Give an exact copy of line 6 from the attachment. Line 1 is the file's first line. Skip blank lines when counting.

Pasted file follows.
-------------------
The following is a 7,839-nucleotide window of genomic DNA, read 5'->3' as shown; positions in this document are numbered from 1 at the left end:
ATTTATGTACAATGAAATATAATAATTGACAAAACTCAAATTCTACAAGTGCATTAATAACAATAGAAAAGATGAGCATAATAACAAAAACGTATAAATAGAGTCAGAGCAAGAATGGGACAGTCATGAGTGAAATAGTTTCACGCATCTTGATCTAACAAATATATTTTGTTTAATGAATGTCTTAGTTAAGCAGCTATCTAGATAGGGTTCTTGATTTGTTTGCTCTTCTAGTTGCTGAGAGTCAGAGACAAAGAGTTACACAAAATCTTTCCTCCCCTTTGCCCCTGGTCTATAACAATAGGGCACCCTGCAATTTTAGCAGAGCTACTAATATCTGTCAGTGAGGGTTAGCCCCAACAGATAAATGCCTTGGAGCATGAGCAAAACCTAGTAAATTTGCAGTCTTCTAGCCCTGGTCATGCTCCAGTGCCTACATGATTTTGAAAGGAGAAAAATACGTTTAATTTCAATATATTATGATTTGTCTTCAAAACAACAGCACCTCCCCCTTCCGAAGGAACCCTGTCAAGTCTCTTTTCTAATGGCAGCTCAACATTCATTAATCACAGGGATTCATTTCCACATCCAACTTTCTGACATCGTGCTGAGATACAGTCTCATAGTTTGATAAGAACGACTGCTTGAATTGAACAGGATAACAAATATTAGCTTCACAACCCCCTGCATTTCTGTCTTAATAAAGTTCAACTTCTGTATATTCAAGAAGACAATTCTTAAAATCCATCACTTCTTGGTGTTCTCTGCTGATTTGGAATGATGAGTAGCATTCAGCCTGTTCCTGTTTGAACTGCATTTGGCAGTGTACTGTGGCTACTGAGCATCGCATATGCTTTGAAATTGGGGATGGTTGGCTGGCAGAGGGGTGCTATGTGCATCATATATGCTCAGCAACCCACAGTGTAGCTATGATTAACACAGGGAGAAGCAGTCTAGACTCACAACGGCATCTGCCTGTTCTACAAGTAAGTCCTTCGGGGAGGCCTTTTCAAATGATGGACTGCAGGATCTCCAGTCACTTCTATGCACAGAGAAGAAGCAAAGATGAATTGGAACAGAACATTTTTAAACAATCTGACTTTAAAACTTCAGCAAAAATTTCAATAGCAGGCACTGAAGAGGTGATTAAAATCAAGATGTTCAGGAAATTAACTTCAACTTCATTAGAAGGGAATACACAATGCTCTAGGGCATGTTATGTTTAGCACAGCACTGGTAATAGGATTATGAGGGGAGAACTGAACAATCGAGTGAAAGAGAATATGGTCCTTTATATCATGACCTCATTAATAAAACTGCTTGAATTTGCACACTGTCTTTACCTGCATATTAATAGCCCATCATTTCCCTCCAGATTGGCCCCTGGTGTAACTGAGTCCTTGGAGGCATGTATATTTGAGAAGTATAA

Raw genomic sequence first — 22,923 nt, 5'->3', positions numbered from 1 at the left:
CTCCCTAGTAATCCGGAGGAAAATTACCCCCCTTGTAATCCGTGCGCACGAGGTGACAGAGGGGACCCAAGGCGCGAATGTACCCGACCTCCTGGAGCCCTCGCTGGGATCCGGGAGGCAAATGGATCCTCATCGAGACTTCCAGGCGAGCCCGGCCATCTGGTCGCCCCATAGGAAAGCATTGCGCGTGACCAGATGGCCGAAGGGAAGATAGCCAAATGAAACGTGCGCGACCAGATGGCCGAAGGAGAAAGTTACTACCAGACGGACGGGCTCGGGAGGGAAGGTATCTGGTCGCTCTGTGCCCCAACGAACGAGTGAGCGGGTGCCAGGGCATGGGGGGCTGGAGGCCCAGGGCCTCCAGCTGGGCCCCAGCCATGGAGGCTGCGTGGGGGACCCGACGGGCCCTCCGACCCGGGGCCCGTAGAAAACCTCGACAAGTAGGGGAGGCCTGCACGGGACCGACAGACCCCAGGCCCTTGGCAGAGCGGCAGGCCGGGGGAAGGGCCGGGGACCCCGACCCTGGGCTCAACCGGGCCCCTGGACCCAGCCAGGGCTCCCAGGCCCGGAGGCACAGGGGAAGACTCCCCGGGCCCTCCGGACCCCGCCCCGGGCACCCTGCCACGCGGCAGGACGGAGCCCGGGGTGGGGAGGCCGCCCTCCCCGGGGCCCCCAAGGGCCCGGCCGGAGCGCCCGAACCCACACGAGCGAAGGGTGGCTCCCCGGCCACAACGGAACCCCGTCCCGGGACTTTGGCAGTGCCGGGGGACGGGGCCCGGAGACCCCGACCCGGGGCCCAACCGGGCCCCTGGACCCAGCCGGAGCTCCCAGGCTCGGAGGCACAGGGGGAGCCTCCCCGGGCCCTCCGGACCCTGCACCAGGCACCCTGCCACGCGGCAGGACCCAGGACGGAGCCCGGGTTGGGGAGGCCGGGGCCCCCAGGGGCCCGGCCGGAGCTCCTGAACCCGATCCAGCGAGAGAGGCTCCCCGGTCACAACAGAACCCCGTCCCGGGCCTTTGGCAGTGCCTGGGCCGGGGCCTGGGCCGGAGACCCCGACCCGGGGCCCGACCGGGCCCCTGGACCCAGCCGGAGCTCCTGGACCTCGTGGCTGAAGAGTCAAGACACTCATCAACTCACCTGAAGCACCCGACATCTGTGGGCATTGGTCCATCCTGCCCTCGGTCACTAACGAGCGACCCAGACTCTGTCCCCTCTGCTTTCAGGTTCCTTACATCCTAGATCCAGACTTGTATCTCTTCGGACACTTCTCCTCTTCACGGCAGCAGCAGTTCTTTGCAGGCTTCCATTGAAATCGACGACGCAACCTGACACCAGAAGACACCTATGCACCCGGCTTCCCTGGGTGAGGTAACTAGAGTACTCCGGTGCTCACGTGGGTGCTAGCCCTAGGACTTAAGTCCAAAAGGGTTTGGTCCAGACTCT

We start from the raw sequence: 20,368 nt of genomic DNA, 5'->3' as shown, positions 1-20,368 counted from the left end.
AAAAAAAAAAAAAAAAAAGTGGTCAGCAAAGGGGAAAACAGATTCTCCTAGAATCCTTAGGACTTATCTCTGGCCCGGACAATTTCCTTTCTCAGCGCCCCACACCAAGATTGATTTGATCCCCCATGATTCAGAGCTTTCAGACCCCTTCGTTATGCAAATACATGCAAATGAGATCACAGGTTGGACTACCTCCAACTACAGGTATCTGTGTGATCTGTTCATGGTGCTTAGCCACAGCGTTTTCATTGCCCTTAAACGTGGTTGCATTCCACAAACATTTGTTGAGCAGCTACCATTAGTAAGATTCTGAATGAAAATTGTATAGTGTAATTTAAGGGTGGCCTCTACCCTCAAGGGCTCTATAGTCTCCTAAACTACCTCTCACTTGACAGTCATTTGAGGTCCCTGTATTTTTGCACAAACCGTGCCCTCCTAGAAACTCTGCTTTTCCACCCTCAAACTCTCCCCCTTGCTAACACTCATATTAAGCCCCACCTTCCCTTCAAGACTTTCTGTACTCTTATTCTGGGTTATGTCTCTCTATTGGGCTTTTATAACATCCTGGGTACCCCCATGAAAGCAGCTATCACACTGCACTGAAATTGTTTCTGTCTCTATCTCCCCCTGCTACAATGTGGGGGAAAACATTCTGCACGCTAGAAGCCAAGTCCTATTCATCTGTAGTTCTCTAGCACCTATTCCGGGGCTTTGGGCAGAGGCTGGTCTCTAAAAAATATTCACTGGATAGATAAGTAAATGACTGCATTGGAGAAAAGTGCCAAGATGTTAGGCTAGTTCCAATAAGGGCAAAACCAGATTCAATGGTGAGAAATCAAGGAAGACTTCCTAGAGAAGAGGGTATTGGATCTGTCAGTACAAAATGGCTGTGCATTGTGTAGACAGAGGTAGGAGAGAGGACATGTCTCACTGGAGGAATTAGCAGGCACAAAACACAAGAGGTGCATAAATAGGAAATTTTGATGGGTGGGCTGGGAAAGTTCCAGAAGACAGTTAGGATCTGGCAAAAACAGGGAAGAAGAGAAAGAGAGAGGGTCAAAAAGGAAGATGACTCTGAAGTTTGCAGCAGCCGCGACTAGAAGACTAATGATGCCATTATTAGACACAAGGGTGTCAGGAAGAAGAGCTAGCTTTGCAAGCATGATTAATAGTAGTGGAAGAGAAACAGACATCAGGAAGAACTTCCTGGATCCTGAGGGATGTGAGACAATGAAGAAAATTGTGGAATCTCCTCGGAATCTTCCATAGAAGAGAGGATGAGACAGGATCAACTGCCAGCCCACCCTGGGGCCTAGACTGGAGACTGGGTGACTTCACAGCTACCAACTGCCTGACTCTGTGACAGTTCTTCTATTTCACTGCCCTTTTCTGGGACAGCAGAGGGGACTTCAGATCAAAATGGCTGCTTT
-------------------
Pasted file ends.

AAAAAAAAAAAAAAAAAAGTGGTCAGCAAAGGGGAAAACAGATTCTCCTAGAATCCTTAGGACTTATCTCTGGCCCGGACAATTTCCTTTCTCAGCGCCCCACACCAAGATTGATTTGATCCCCCATGATTCAGAGCTTTCAGACCCCTTCGTTATGCAAATACATGCAAATGAGATCACAGGTTGGACTACCTCCAACTACAGGTATCTGTGTGATCTGTTCATGGTGCTTAGCCACAGCGTTTTCATTGCCCTTAAACGTGGTTGCATTCCACAAACATTTGTTGAGCAGCTACCATTAGTAAGATTCTGAATGAAAATTGTATAGTGTAATTTAAGGGTGGCCTCTACCCTCAAGGGCTCTATAGTCTCCTAAACTACCTCTCACTTGACAGTCATTTGAGGTCCCTGTATTTTTGCACAAACCGTGCCCTCCTAGAAACTCTGCTTTTCCACCCTCAAACTCTCCCCCTTGCTAACACTCATATTAAGCCCCACCTTCCCTTCAAGACTTTCTGTACTCTTATTCTGGGTTATGTCTCTCTATTGGGCTTTTATAACATCCTGGGTACCCCCATGAAAGCAGCTATCACACTGCACTGAAATTGTTTCTGTCTCTATCTCCCCCTGCTACAATGTGGGGGAAAACATTCTGCACGCTAGAAGCCAAGTCCTATTCATCTGTAGTTCTCTAGCACCTATTCCGGGGCTTTGGGCAGAGGCTGGTCTCTAAAAAATATTCACTGGATAGATAAGTAAATGACTGCATTGGAGAAAAGTGCCAAGATGTTAGGCTAGTTCCAATAAGGGCAAAACCAGATTCAATGGTGAGAAATCAAGGAAGACTTCCTAGAGAAGAGGGTATTGGATCTGTCAGTACAAAATGGCTGTGCATTGTGTAGACAGAGGTAGGAGAGAGGACATGTCTCACTGGAGGAATTAGCAGGCACAAAACACAAGAGGTGCATAAATAGGAAATTTTGATGGGTGGGCTGGGAAAGTTCCAGAAGACAGTTAGGATCTGGCAAAAACAGGGAAGAAGAGAAAGAGAGAGGGTCAAAAAGGAAGATGACTCTGAAGTTTGCAGCAGCCGCGACTAGAAGACTAATGATGCCATTATTAGACACAAGGGTGTCAGGAAGAAGAGCTAGCTTTGCAAGCATGATTAATAGTAGTGGAAGAGAAACAGACATCAGGAAGAACTTCCTGGATCCTGAGGGATGTGAGACAATGAAGAAAATTGTGGAATCTCCTCGGAATCTTCCATAGAAGAGAGGATGAGACAGGATCAACTGCCAGCCCACCCTGGGGCCTAGACTGGAGACTGGGTGACTTCACAGCTACCAACTGCCTGACTCTGTGACAGTTCTTCTATTTCACTGCCCTTTTCTGGGACAGCAGAGGGGACTTCAGATCAAAATGGCTGCTTT